While all-electric aircraft have already taken to the skies, the VoltAero Cassio promises to offer a more versatile, longer range alternative. The company’s development aircraft continues to fly in updated configurations, mimicking the production model ever more closely.
Electric aviation has many fans. The usual reasons to do with environmental impact, reducing operating costs and avoiding dependence on fossil fuel imports, are common knowledge. But we often forget a couple more: reduced noise and reliability of electric motors.
VoltAero aims its Cassio aircraft at private owners and small commercial operators, often flying from airfields in residential areas. Constant complaints about noise in many of them are common. For operators, limitations posed for specific times of day and night are a factor. The idea of an aircraft operating on electric power only, is quite attractive.
The production VoltAero Cassio uses what the company calls a hybrid-electric power module. This is an internal combustion engine and three electric motors in a triangular arrangement, and a gearbox connecting them to a single propeller in a pusher configuration. The combustion engine in the current prototype is a Nissan V6 engine, producing 230 hp. The three electric motors produce 80 hp each. The maker of these motors is Safran, who, along with GE, make the well-known CFM56 engines used in the Boeing 737 and Airbus A320 families of aircraft.
The design allows operation with either the internal combustion engine, or the electric motors, or both. In the production aircraft, the internal combustion engine (that VoltAero calls the thermal engine) will give its place to a more powerful new multi-fuel engine. The idea is that the aircraft will fly electric-only for short distances (up to 200km/120m), using the thermal engine to extend its range for longer trips.
VoltAero Cassio’s Pilot Requirements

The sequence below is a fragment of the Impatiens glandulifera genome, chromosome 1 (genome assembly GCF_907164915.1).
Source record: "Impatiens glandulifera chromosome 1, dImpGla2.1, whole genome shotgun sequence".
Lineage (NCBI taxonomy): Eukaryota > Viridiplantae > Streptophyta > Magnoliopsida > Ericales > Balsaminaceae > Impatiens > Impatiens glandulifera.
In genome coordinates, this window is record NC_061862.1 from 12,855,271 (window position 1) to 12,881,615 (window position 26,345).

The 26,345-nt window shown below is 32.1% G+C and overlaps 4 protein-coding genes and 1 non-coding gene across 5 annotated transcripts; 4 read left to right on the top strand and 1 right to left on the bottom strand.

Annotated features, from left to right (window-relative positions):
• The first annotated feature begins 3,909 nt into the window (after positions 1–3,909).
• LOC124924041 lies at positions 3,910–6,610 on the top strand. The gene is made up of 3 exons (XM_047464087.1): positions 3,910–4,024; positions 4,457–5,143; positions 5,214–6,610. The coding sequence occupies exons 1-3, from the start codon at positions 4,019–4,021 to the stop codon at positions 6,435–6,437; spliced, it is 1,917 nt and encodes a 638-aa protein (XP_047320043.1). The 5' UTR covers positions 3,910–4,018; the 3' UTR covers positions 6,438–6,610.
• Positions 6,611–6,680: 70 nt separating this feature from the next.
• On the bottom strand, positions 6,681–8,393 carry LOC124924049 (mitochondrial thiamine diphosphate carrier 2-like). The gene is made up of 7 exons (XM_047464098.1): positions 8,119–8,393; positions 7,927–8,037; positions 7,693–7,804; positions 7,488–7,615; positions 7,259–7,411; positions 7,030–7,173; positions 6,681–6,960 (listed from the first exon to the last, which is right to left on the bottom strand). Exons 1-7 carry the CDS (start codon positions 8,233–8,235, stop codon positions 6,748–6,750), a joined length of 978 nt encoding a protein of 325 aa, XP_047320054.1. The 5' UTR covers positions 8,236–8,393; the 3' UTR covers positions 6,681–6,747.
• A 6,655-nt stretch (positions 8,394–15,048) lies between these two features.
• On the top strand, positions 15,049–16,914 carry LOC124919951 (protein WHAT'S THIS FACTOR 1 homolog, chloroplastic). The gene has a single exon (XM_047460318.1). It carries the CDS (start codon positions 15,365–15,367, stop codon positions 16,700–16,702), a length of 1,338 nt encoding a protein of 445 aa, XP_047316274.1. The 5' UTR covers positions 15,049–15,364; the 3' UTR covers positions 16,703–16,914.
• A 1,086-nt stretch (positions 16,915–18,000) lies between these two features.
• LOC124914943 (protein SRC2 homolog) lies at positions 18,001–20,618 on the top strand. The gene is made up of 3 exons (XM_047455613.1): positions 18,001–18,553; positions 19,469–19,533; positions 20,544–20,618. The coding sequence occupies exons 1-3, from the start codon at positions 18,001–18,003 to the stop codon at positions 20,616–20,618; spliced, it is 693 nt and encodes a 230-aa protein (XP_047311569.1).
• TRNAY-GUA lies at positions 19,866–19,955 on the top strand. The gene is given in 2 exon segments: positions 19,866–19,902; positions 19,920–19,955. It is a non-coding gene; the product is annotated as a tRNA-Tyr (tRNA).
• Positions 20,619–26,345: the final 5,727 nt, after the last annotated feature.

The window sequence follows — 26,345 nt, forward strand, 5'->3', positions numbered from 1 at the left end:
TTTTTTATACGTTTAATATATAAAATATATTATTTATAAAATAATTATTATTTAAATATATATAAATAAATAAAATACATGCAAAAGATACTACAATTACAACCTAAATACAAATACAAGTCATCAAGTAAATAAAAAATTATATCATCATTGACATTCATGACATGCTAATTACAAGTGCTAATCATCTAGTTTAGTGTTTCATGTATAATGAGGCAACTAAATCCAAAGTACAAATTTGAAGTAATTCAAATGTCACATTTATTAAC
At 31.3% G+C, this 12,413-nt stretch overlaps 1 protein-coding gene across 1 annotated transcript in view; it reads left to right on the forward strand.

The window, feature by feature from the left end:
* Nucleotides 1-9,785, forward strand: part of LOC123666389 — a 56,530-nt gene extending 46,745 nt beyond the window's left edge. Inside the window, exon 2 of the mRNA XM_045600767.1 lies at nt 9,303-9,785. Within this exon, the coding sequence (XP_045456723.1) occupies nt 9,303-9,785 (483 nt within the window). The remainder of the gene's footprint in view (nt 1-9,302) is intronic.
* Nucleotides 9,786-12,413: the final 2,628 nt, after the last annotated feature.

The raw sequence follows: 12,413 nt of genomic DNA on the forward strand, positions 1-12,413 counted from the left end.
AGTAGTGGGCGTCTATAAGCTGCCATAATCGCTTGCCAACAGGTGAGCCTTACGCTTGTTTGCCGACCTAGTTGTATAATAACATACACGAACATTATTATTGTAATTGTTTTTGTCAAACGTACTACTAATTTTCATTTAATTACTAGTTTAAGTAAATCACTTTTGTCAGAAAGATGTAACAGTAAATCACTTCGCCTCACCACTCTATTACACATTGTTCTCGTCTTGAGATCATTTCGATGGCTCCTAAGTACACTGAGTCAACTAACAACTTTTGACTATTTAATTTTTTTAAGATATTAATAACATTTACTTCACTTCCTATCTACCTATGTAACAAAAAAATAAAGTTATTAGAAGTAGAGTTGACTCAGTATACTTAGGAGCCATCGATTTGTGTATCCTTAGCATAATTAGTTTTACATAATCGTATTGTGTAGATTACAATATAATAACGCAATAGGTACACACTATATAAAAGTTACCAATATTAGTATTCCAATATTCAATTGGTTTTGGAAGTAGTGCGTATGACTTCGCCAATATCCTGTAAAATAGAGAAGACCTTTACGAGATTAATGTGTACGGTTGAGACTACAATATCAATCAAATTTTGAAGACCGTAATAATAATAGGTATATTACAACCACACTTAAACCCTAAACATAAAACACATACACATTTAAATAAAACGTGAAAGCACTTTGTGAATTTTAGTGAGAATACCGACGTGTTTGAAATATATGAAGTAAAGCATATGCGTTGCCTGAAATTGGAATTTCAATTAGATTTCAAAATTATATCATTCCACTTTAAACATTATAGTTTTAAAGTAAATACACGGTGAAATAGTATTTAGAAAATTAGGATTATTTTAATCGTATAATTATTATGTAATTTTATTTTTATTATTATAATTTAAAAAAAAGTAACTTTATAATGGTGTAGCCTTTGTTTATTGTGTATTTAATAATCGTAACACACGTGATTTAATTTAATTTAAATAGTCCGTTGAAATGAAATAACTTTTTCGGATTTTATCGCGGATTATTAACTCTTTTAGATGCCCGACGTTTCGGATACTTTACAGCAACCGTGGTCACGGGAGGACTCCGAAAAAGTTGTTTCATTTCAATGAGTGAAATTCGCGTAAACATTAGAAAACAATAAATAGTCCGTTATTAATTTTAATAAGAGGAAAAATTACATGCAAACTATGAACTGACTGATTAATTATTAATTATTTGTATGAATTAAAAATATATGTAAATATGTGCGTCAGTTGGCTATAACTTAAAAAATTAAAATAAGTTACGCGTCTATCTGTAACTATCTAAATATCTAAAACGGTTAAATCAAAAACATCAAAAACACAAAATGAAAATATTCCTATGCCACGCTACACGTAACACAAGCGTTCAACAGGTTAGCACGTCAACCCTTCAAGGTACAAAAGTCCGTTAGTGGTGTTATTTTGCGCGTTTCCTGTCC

The above obviously makes for a setup with reasonable levels of safety, but it comes with an interesting twist. The VoltAero aims to certify the Cassio as a single-engine aircraft. That will allow operations by more pilots, while offering redundant power supplies and fuel sources.
At the moment, the company is using a modified Cessna 337 Skymaster as the test bed for its power setup and related systems. At first, the aircraft flew with both its normal engines and two electric motors on the wings. Then the rear engine gave way to the Nissan test engine. After more testing, the front engine gave its place to batteries, in an aerodynamic fairing. And finally, in October this year the aircraft flew successfully with the full hybrid-electric power module in the rear.
VoltAero ended the month of October by announcing that it partnered with the Sonaca Group in Belgium, so as to engineer and ‘productionize’ the Cassio, making it ready for production. The company’s goal is to have an aircraft certified and in production by 2023.
Some believe that battery technology will soon make all-electric aviation of this size a reality. But the VoltAero Cassio’s promised 1200km/648nm maximum range, is far from what all-electric concepts can boast. It remains to see how it does, when all the ingredients are in place.